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Better biotech could cut CO2 emissions by billions of tonnes

BiotechImproved industrial biotechnology — everything from finding better ways to turn waste into fuel to speeding up the time it takes to bake bread — could reduce the planet’s carbon emissions by up to 2.5 billion tonnes per year, according to the WWF.

That’s more than all the CO2 generated by Germany in 1990.

A report from WWF Denmark concludes that industrial biotechnology offers the potential to create a true 21st century green economy.

Industrial biotechnology applications are already widely used in everyday life. They help reduce the amount of time needed to bake fresh bread, increase the yield in wine, cheese and vegetable oil production and save heat in laundry washing. Newer examples of biotechnology in action include harvesting of biogas from waste digesters and wastewater streams.

“Low-carbon biotech solutions are a good example of hidden or invisible climate solutions that are all around us already today but are easy to overlook for policymakers, investors and companies,” said John Kornerup Bang, co-author of the report and head of the globalisation programme at WWF Denmark.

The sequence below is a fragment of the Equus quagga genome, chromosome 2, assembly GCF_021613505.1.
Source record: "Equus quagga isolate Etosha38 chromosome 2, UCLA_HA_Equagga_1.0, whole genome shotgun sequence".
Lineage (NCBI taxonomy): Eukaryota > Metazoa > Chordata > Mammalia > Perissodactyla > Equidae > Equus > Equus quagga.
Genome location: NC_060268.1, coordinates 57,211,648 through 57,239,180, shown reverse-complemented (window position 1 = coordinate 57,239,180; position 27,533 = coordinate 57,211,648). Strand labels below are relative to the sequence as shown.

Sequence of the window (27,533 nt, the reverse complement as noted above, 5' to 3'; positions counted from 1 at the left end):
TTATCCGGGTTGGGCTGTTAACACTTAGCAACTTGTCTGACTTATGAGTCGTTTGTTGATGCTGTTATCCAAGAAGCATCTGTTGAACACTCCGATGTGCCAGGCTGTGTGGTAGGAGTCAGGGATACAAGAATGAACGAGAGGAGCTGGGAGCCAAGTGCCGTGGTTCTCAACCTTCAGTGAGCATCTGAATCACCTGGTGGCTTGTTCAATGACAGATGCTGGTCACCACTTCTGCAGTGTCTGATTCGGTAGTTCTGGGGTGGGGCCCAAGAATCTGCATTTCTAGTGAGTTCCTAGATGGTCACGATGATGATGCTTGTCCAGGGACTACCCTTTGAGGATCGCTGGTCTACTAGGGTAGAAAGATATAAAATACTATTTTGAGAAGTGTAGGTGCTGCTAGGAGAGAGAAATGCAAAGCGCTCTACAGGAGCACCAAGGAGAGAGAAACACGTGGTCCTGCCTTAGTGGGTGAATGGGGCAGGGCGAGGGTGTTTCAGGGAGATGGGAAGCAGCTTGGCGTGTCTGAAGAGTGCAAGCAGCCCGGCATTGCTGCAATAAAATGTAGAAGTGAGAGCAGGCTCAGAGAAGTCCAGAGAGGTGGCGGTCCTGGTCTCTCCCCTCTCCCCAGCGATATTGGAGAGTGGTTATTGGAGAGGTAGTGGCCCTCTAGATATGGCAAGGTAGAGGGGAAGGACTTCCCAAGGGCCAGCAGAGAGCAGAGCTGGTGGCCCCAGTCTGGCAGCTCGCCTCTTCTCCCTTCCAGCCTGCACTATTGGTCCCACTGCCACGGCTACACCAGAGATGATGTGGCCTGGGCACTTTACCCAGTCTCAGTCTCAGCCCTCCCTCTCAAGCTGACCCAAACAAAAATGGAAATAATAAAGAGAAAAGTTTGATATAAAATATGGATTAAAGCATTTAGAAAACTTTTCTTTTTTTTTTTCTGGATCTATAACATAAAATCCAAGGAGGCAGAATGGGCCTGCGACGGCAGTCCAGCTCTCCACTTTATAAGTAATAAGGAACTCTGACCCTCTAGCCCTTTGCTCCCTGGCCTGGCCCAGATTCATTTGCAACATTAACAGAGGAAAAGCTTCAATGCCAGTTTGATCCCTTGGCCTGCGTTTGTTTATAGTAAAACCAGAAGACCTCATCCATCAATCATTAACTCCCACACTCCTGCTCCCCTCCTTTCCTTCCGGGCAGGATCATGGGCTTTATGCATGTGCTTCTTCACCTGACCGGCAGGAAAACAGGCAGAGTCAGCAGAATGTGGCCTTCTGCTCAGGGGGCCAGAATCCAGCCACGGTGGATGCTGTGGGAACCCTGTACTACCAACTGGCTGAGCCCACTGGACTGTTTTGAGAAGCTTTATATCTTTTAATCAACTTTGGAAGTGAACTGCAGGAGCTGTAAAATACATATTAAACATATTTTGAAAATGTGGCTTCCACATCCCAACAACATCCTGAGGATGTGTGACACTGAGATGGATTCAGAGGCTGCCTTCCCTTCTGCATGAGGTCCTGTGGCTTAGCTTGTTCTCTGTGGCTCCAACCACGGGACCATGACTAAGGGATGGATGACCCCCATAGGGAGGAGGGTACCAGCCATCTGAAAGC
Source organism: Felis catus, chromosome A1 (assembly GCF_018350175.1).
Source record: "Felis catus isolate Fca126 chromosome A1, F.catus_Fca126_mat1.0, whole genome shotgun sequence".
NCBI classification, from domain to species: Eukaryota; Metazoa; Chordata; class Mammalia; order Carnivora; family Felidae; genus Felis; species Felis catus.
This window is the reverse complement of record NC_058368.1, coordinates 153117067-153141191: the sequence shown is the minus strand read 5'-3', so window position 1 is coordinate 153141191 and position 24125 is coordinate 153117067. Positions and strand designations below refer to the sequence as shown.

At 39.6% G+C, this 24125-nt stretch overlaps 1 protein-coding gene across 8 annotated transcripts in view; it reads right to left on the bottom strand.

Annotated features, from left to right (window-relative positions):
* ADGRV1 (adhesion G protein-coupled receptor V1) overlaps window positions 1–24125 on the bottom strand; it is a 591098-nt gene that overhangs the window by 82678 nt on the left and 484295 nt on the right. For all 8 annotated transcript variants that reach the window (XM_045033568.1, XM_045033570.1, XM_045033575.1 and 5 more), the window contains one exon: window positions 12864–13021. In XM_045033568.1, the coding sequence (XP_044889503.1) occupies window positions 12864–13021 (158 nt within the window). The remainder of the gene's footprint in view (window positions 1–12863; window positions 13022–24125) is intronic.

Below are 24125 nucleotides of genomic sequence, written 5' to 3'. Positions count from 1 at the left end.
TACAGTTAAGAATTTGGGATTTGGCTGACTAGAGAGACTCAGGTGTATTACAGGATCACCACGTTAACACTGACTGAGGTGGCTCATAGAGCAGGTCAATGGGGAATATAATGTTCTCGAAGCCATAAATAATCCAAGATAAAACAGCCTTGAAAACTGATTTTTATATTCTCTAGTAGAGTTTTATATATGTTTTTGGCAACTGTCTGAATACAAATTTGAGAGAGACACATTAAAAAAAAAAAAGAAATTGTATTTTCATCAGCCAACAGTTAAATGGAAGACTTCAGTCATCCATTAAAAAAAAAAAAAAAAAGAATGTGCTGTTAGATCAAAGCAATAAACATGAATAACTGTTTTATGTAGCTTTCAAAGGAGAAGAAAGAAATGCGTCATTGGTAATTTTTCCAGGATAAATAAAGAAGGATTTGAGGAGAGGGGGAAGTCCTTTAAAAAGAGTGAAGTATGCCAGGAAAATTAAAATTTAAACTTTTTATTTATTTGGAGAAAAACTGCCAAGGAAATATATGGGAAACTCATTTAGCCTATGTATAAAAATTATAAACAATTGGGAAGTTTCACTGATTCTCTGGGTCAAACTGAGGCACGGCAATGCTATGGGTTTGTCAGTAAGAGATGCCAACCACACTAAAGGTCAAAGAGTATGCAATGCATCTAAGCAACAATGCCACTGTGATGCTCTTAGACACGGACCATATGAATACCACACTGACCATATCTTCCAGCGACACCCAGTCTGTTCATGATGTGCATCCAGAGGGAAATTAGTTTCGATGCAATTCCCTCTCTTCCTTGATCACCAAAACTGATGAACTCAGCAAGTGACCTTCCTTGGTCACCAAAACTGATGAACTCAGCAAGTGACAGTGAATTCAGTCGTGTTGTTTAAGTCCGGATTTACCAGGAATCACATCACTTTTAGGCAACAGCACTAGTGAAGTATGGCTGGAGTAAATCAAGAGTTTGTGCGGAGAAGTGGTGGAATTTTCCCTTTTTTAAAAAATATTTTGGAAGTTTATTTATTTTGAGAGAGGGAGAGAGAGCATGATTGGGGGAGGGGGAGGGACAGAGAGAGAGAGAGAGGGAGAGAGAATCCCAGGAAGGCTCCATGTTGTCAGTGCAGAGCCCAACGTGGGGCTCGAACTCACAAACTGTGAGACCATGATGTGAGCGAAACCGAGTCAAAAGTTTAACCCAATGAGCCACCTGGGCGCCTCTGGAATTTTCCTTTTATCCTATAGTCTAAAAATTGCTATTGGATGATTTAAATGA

By taking existing technology even one step further, the potential exists to create fully closed — thus, highly efficient — loop systems, the report finds.

Biorefineries, for example, can transform any bio-based waste material into feedstock that could be used to produce other bio-based materials. The possible emission reductions for such processes are estimated to be as high as 633 million tonnes of CO2.

The report indentifies four fundamental dimensions of industrial biotechnology: Improved efficiency, the substitution of fossil fuels, the substitution of oil-based materials and the creation of a closed-loop system with the potential to eliminate waste.

As with most technologies, however, the potential to achieve sustainability objectives does not automatically translate into such goals be­ing realised, the reports authors concluded.

“Politicians need to set the path toward a green economy,” Bang said. “This will not be easy, and we must look for new solutions, which can help us reduce emissions very quickly. It is clear that there is no alternative to explore these inno­vative pathways.”

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